In my experience, I've noticed a sizeable difference in how hard I'm able to push through my workouts in comparison to when I was a young athlete. The twenty-one year old college athlete me could not keep up with thirty-nine year old me. But the 21-year-old me knew very little about the importance of nutrition other than "I gotta get my protein".
A college football player I once trained recently came back home from out of state. I invited him to run routes with me and my group. The first day he joined us this summer, he looked at me like I was crazy because I'd run a route, sprint back to the ladder I had set up near the line of scrimmage and complete the process with a foot-quickness drill. The college receiver would walk or at the very most slow jog back to the line of scrimmage following a route. When he met me to weight train it was the same thing; he struggled keep up with the pace.
I attribute what that athlete is putting into his body as one of the main reasons for his poor stamina. Certain foods can make someone sluggish. If the digestive system is in overload, then the pace and strength during the workout is going to be compromised. Cutting way back on meat is an adjustment I made over the years that helped my stamina tremendously. Meat is tough for the body to digest. Humans are not designed to eat a lot of meat. Our small intestine is a coiled tube that extends 20 feet. A lion's small intestine extends about three feet. That's because meat-eating animals are genetically designed for that meat-digesting purpose while a human's digestive system is designed to primarily break down fruits and vegetables.
I also attribute an athlete being sluggish to when they are consuming foods. I have been involved with athletic training for 23 years. I have found that my workouts are at their peak when I wake up and immediately workout on an empty stomach. I can do this because I will calorie/carb load the night prior to my workout. I began eating large portions of spaghetti the night before a lift and it caused my strength and muscle mass to increase, but I started to slowly feel more sore after workouts, or stiff on speed training days. I developed an ache in between my shoulder blades. So I modified that by increasing my consumption of organic oatmeal shakes and avocados the night before an intense morning session. I was able to maintain my strength without creating the aches and pains I experienced with gluten.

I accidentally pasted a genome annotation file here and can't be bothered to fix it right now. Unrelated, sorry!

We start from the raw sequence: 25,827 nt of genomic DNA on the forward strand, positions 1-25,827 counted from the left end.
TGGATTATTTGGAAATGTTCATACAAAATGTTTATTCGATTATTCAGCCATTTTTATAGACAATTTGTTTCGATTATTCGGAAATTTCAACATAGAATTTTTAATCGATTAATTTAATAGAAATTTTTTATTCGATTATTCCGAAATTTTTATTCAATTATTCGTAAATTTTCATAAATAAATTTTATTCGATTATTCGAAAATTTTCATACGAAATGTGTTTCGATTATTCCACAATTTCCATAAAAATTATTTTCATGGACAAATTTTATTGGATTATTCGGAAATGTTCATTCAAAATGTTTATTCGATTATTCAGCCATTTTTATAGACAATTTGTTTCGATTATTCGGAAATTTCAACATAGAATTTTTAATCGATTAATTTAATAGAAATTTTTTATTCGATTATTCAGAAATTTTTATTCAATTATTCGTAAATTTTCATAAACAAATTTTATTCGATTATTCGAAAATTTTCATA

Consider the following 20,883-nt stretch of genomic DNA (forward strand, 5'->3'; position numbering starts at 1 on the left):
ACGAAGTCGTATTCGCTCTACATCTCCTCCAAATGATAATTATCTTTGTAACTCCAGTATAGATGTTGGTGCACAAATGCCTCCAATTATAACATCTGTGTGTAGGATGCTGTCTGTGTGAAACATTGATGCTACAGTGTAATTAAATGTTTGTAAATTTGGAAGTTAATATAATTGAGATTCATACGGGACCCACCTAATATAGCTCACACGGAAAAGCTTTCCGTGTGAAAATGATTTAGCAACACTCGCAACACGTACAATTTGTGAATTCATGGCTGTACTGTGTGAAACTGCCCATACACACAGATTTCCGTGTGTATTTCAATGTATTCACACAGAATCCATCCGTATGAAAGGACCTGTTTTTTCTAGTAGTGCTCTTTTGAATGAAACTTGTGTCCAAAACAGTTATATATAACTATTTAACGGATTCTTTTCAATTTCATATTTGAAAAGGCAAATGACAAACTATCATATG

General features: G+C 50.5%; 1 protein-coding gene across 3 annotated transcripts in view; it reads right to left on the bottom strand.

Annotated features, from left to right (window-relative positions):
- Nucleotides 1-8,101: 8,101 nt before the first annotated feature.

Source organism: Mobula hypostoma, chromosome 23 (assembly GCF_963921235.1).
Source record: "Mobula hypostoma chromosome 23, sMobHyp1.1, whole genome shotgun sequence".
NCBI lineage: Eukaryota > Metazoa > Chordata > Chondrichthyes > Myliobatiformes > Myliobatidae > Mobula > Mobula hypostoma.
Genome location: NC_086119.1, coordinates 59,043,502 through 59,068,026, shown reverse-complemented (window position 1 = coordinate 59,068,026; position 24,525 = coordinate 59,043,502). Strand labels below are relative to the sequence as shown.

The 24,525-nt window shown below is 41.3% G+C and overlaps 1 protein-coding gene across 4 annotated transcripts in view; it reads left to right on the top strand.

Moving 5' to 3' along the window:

The correct balance of carb loading is vital to strength performance. I have noticed that without the ideal calorie load the night before, the amount of repetitions I can perform on a 225-pound bench press will decrease by as much as five reps. My relatively empty stomach keeps the blood circulating in the body instead of going to work in the digestive system. Consuming a large amount of good complex carbs, good fats and good proteins the night before helps maximize my strength during workout sessions.
I would suggest the same game plan to any player who has morning sessions during training camp. Hydration is also a vital part of the process. I drink at least two or three large glasses of water when I wake up in the morning. I would suggest watermelon, avocado, a protein shake and a salad between sessions. Meat shouldn't be consumed until night when the physical part of the day is completed.
On game days, I would consume fruits such as watermelon, cantaloupe, pineapple and avocado to go with an easy-to-digest protein such as a protein shake or eggs at least three hours prior to a game. During the game or at halftime, I would strongly encourage eating some watermelon. I will sometimes have to double up a workout session. For example, I might do a speed workout and then finish the workout at the Pilates studio. If I have watermelon and a light protein shake immediately after the speed workout, my strength and focus to complete what is necessary at the studio are like night and day compared to times I wasn't able to properly refuel.